It’s full steam ahead for El Salvador’s Bitcoinization. The next point on the orange agenda is in providing low-interest loans backed by Bitcoin (BTC) to small and micro-businesses.
While the details of the BTC loans are currently undisclosed, Mónica Taher, technological and economic international affairs director for the government of El Salvador, held a Facebook Live audio room yesterday, called “Bitcoin loans with lower interest rates.”
The government advisor, Mónica Taher told Cointelegraph:
“The Bitcoin small loans will provide access to digital money for the unbanked while helping them create a credit history. El Salvador’s economy will strengthen by empowering its small businesses.”
Paul Steiner, president of CONAMYPE (the national institute for small and micro-businesses), shared that the implementation of loans would work with the government-created El Chivo wallet.
El Salvador’s business landscape is dominated by small and micro-businesses, and Bitcoin-backed loans are an opportunity to remediate the situation. Steiner illustrated:
“El Salvador has roughly 1.2 million businesses in the country. Roughly 66% are micro-businesses or ‘subsistence’ businesses. Over 90% of micro-businesses are self-funded via informal loans or loan sharks.”
He cited the example that a $100 loan taken out by a micro-business will typically come with terms of full repayment in 20 days, while the interest rate could be up to $15 a day. In some cases, the annual interest rate for such loans “exceeds 10,000%.”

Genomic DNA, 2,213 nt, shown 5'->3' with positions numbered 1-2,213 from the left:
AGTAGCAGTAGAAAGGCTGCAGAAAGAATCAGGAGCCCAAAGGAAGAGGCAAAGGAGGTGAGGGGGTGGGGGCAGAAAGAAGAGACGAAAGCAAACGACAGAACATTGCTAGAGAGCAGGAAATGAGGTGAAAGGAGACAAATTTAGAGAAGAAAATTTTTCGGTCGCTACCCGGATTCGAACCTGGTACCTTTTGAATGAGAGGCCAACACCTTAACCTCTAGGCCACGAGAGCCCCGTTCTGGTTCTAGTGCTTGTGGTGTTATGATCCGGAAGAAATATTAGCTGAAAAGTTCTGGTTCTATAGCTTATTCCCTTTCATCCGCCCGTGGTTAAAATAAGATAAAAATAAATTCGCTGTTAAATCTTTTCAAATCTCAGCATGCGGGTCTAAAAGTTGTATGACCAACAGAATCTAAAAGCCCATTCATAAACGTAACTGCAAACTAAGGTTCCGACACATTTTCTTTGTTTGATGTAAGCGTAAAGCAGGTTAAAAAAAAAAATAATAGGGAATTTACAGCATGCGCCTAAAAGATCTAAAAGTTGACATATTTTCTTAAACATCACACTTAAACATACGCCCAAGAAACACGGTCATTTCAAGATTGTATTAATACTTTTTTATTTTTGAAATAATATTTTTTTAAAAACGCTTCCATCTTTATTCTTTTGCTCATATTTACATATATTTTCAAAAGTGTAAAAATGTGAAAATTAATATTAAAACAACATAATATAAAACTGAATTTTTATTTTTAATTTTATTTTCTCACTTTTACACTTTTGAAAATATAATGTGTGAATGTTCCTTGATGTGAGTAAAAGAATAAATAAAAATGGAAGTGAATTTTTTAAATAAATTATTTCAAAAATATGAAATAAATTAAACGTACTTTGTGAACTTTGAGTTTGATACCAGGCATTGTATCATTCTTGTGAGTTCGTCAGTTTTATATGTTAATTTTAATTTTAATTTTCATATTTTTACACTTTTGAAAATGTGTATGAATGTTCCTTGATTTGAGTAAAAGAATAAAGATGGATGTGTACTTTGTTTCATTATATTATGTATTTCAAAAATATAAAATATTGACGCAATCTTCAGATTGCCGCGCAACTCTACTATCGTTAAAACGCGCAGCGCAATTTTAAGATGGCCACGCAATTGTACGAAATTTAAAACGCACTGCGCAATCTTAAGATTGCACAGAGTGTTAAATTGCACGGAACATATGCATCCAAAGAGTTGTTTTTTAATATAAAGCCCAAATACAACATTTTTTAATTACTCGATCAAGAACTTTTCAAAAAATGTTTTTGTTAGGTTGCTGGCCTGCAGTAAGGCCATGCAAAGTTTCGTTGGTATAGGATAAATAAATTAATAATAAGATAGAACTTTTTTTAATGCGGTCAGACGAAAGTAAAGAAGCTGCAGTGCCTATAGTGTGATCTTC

Ultimately, the interest rate provided by BTC-backed loans would be lower than that of informal lenders, loan sharks and banks.
Andrea María Gómez, a project manager for Acumen — a decentralized finance (DeFi) lending protocol — shared that “some crypto enthusiasts in El Salvador are already using crypto solutions such as DeFi as they offer an ease of use and a higher interest rate than banks.”
Alessandro Cecere, community manager for Ledn — a Canadian Bitcoin company — also participated in the discussion. Ledn recently launched BTC-backed mortgages. He asked whether El Salvador might copy the company’s example and whether Bitcoin might be considered as collateral for mortgages in the future.
Steiner was open to the discussion and optimistic about the future of Bitcoin. However, his priority is to improve the business environment for small and mid-size enterprises. When prompted in the chatbox about loans for other avenues or housing, Taher reiterated that the loan product would only be available to small and micro businesses for the moment: “We will discuss mortgages later.”
Steiner summed up the vision when referring to the challenges that micro-businesses face in El Salvador:
“Businesses need an entry point for financing: Bitcoin is that opportunity.”